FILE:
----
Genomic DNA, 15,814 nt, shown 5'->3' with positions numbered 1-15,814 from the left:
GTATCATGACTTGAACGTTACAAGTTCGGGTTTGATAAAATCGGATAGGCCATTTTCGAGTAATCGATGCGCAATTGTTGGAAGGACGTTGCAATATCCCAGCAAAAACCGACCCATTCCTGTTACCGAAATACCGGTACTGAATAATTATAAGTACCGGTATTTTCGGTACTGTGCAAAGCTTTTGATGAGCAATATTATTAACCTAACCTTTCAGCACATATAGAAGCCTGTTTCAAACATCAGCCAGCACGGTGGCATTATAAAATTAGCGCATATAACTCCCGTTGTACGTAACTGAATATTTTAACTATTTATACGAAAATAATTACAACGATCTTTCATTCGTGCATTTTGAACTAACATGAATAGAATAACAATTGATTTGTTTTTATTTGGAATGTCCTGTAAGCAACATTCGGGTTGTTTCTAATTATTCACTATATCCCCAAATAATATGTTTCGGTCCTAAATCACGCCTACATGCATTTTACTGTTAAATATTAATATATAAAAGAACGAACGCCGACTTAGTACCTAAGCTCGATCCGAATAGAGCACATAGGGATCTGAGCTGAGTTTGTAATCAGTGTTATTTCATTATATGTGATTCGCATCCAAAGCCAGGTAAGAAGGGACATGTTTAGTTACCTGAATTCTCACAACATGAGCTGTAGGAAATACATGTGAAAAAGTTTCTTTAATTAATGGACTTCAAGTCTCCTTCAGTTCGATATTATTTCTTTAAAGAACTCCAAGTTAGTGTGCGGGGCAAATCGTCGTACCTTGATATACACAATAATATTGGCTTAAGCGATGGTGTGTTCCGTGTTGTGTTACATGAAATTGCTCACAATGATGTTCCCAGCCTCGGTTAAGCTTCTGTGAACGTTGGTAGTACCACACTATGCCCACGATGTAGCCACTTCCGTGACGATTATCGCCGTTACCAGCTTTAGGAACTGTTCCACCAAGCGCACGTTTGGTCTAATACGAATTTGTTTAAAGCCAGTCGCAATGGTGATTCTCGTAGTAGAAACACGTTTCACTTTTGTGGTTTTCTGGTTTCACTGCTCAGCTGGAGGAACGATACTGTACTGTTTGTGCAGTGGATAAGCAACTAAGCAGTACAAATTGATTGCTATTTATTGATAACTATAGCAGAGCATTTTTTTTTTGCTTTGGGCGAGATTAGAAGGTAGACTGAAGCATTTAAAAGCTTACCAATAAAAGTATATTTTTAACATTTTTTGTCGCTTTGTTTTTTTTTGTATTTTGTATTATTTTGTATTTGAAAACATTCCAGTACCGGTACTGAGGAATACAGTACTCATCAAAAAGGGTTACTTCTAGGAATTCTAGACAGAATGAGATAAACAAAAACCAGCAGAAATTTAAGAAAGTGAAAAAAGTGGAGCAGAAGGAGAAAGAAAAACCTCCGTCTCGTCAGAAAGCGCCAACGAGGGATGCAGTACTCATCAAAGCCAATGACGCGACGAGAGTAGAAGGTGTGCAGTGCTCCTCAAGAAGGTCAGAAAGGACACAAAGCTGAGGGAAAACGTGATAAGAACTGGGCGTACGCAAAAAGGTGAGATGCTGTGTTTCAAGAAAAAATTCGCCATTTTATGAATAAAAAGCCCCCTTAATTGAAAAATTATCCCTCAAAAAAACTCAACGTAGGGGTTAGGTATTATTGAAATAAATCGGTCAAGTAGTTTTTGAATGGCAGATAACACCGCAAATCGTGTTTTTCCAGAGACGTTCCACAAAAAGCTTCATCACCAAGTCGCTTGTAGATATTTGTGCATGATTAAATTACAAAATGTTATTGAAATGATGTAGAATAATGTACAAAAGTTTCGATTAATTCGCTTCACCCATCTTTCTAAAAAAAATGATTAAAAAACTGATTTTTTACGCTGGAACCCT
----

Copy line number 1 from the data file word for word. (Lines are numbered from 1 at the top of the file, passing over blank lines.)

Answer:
Genomic DNA, 15,814 nt, shown 5'->3' with positions numbered 1-15,814 from the left: